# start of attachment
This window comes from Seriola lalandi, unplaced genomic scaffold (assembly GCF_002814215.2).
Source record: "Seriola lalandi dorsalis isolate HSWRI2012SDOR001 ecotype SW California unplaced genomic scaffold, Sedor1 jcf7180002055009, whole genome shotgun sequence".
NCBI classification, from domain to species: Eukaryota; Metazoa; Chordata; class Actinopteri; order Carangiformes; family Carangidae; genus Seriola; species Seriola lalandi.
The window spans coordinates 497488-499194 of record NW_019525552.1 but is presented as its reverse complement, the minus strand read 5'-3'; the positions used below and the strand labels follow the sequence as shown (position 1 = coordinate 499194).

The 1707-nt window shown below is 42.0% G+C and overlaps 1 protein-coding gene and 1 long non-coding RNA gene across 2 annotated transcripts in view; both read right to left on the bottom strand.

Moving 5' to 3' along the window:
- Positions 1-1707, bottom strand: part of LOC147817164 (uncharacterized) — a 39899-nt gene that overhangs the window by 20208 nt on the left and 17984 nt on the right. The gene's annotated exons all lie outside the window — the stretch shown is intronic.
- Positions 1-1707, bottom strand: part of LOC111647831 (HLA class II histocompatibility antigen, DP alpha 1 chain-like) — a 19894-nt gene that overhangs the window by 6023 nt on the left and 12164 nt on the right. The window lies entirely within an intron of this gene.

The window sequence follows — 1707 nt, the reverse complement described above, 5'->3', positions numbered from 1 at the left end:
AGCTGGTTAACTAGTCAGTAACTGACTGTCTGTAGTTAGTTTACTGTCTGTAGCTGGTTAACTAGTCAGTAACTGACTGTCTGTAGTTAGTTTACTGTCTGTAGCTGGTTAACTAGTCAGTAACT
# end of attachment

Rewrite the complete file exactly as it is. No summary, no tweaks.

This window comes from Seriola lalandi, unplaced genomic scaffold (assembly GCF_002814215.2).
Source record: "Seriola lalandi dorsalis isolate HSWRI2012SDOR001 ecotype SW California unplaced genomic scaffold, Sedor1 jcf7180002055009, whole genome shotgun sequence".
NCBI classification, from domain to species: Eukaryota; Metazoa; Chordata; class Actinopteri; order Carangiformes; family Carangidae; genus Seriola; species Seriola lalandi.
The window spans coordinates 497488-499194 of record NW_019525552.1 but is presented as its reverse complement, the minus strand read 5'-3'; the positions used below and the strand labels follow the sequence as shown (position 1 = coordinate 499194).

The 1707-nt window shown below is 42.0% G+C and overlaps 1 protein-coding gene and 1 long non-coding RNA gene across 2 annotated transcripts in view; both read right to left on the bottom strand.

Moving 5' to 3' along the window:
- Positions 1-1707, bottom strand: part of LOC147817164 (uncharacterized) — a 39899-nt gene that overhangs the window by 20208 nt on the left and 17984 nt on the right. The gene's annotated exons all lie outside the window — the stretch shown is intronic.
- Positions 1-1707, bottom strand: part of LOC111647831 (HLA class II histocompatibility antigen, DP alpha 1 chain-like) — a 19894-nt gene that overhangs the window by 6023 nt on the left and 12164 nt on the right. The window lies entirely within an intron of this gene.

The window sequence follows — 1707 nt, the reverse complement described above, 5'->3', positions numbered from 1 at the left end:
AGCTGGTTAACTAGTCAGTAACTGACTGTCTGTAGTTAGTTTACTGTCTGTAGCTGGTTAACTAGTCAGTAACTGACTGTCTGTAGTTAGTTTACTGTCTGTAGCTGGTTAACTAGTCAGTAACT